Conley added that this conduct has become more and more prevalent, and he urged riders to be alert.
 
"This action is immoral and reprehensible; don't do it," he said.
 
A telephone message left with Michelle Menken, Robertson's attorney, was not immediately returned.
 
Robertson, 32, of Andover, was facing more than two years in jail had he been convicted. He could not immediately be reached for comment by the Boston Herald, but the SJC’s decision sparked calls for updating the law.
 
Senate President Therese Murray said she was "stunned and disappointed" with the court ruling. She said the Senate will respond quickly.
 
"We have fought too hard and too long for women's rights to take the step backward," Murray said in a statement. "I am in disbelief that the courts would come to this kind of decision and outraged at what it means for women's privacy and public safety."
 
Gina Scaramella, executive director of the Boston Area Rape Crisis Center, said such photos are a serious invasion of privacy. She said the law needs to catch up to technology.
 
"It really is a form of sexual harassment. It's a violation for the person who is unknowingly getting their body photographed," she said. "People wear clothing for a reason and having someone violate that privacy is a real problem."
 
“We believed that the statute criminalized upskirt photography, but since the SJC found otherwise we are urging legislators to act with all due haste in rewriting this statute in protecting commuters’ privacy,” Suffolk District Attorney Daniel Conley told the Herald. “Everyone — man or woman — should have a right to privacy beneath their own clothes.”
 
T spokesman Joe Pesaturo also told the newspaper, “MBTA Transit Police support the Suffolk DA’s efforts to work with the Legislature in rewriting the statute.”
 
Pesaturo said that in the past three years, T police have investigated 13 "secretly photographing" cases. In some cases, the alleged offender was issued a court summons. Some remain open investigations. During those three years there was an average of 395 million passenger trips on the MBTA.

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Free games updated 3/4/21

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http://www.theguardian.com/artanddesign/2014/feb/13/hidden-sheet-music-hieronymus-bosch-triptych-recorded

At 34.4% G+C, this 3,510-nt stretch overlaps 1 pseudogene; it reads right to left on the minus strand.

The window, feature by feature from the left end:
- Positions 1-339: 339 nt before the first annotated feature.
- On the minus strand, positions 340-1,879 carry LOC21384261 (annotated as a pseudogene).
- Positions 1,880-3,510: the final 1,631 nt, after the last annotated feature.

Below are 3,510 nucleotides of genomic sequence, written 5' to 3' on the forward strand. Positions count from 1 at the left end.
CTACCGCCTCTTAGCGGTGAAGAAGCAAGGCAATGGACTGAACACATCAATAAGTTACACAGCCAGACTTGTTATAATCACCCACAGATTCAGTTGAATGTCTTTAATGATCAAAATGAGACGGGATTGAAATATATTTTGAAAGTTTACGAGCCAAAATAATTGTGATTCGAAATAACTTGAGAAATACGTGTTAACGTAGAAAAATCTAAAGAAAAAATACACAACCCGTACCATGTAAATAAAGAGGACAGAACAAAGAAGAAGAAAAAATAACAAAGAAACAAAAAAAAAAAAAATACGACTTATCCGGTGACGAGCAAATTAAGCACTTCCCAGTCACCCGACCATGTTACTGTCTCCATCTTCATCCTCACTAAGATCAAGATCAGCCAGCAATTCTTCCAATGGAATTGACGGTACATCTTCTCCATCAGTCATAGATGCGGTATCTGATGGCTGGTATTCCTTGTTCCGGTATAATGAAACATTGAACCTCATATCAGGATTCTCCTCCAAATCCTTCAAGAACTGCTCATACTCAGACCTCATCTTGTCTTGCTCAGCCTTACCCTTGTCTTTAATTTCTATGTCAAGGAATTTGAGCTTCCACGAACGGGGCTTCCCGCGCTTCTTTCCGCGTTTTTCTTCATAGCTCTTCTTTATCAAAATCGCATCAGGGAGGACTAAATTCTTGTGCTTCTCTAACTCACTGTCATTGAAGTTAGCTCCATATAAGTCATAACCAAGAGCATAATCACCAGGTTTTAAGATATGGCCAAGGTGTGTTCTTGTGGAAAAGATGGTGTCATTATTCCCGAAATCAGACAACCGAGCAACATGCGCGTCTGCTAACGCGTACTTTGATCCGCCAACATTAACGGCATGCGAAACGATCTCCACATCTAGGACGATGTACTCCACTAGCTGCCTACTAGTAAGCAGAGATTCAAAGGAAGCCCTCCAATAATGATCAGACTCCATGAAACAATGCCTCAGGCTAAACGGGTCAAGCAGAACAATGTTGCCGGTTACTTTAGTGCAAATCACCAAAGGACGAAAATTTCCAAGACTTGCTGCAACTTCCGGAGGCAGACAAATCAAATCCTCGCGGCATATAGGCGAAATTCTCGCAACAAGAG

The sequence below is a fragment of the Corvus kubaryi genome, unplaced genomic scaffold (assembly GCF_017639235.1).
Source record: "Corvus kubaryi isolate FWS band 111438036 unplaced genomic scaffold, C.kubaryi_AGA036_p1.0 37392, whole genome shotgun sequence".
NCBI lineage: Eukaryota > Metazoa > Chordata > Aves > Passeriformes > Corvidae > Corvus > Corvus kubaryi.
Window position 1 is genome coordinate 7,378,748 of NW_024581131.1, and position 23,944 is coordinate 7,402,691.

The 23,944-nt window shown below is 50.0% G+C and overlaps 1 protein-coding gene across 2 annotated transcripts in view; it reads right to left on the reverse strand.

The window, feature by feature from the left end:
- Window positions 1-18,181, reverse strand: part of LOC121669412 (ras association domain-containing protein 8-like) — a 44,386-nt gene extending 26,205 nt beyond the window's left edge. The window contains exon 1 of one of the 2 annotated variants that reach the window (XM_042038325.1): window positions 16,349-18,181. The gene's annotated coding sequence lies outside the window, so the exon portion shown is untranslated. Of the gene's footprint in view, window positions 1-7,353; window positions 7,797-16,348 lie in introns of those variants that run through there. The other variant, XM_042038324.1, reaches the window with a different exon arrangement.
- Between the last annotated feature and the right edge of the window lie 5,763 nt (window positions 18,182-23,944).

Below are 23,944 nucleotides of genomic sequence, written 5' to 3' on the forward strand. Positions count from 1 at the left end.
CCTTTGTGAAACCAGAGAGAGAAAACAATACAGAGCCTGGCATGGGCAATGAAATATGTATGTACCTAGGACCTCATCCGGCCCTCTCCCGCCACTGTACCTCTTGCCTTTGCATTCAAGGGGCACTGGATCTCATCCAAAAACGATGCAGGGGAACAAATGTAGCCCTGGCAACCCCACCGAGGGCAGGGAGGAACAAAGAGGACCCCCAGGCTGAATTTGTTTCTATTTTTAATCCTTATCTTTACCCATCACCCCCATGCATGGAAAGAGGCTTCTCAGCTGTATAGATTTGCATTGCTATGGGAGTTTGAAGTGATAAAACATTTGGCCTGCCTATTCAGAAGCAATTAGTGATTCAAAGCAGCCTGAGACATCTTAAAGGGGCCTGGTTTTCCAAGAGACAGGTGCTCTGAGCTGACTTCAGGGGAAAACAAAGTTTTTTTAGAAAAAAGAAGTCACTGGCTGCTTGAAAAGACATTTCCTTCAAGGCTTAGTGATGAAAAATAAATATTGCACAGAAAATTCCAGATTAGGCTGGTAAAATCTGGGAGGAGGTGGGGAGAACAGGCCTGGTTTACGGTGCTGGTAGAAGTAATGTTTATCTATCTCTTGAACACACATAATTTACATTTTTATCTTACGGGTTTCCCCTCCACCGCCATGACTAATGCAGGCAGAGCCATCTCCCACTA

An enterprising blogger has recorded a piece of music hidden in Hieronymus Bosch’s painting The Garden of Earthly Delights, bringing to life a series of notes that originally appeared on the backside of one of Bosch’s sinners.

 

Posting on her Tumblr, a self-described “huge nerd” called Amelia explained that she and a friend had been examining a copy of Bosch’s famous triptych, which was painted around the year 1500. “[We] discovered, much to our amusement,” she wrote. “[a] 600-years-old butt song from Hell.”

 

Once zoomed-in, the object of Amelia’s interest is clear: Bosch left sheet music “written upon the posterior of one of the many tortured denizens of the rightmost panel of the painting”.

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Why has elegance found so little following? Elegance has the disadvantage that hard work is needed to achieve it and a good education to appreciate it. - Edsger Wybe Dijkstra

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China to test new smog-busting drone to help clear polluted skies

beijing11_net2.jpg?itok=3pfJkriR

 

Government agencies are to test a new design of aerial drone to see whether it might help tackle the air pollution that often blankets much of the mainland, state media reported.

 
The vehicle will spray chemicals that freeze pollutants, allowing them to fall to the ground.
 
The tests would be led by the China Meteorological Administration and carried out later this month at airports and ports, Xinhua said.
 
The drone has been developed by the Aviation Industry Corporation of China and has a paragliding wing, which allows it to carry three times more weight than the fixed-wing version, making it more efficient and cost-effective.
 
Premier Li Keqiang said in his speech at the National People's Congress in Beijing yesterday the government would "declare war" on pollution. It would focus, in part, on reducing PM2.5, the fine particles of pollutants thought to be most harmful to people's health.

Free games updated 3/4/21

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I can follow the 2nd one without much problem but the 3rd one gives me a bit of trouble. Not a lot, but where I'll miss a word or two here and there. They're also cheating a little because some words in each .gif has a different frame property in terms of how long it's displayed.

 

Being able to read/follow visual .gif speed text is not quite the same as actually reading a novel at 1000wpm either - which I can't do. :disguise:

“Things are as they are. Looking out into the universe at night, we make no comparisons between right and wrong stars, nor between well and badly arranged constellations.” – Alan Watts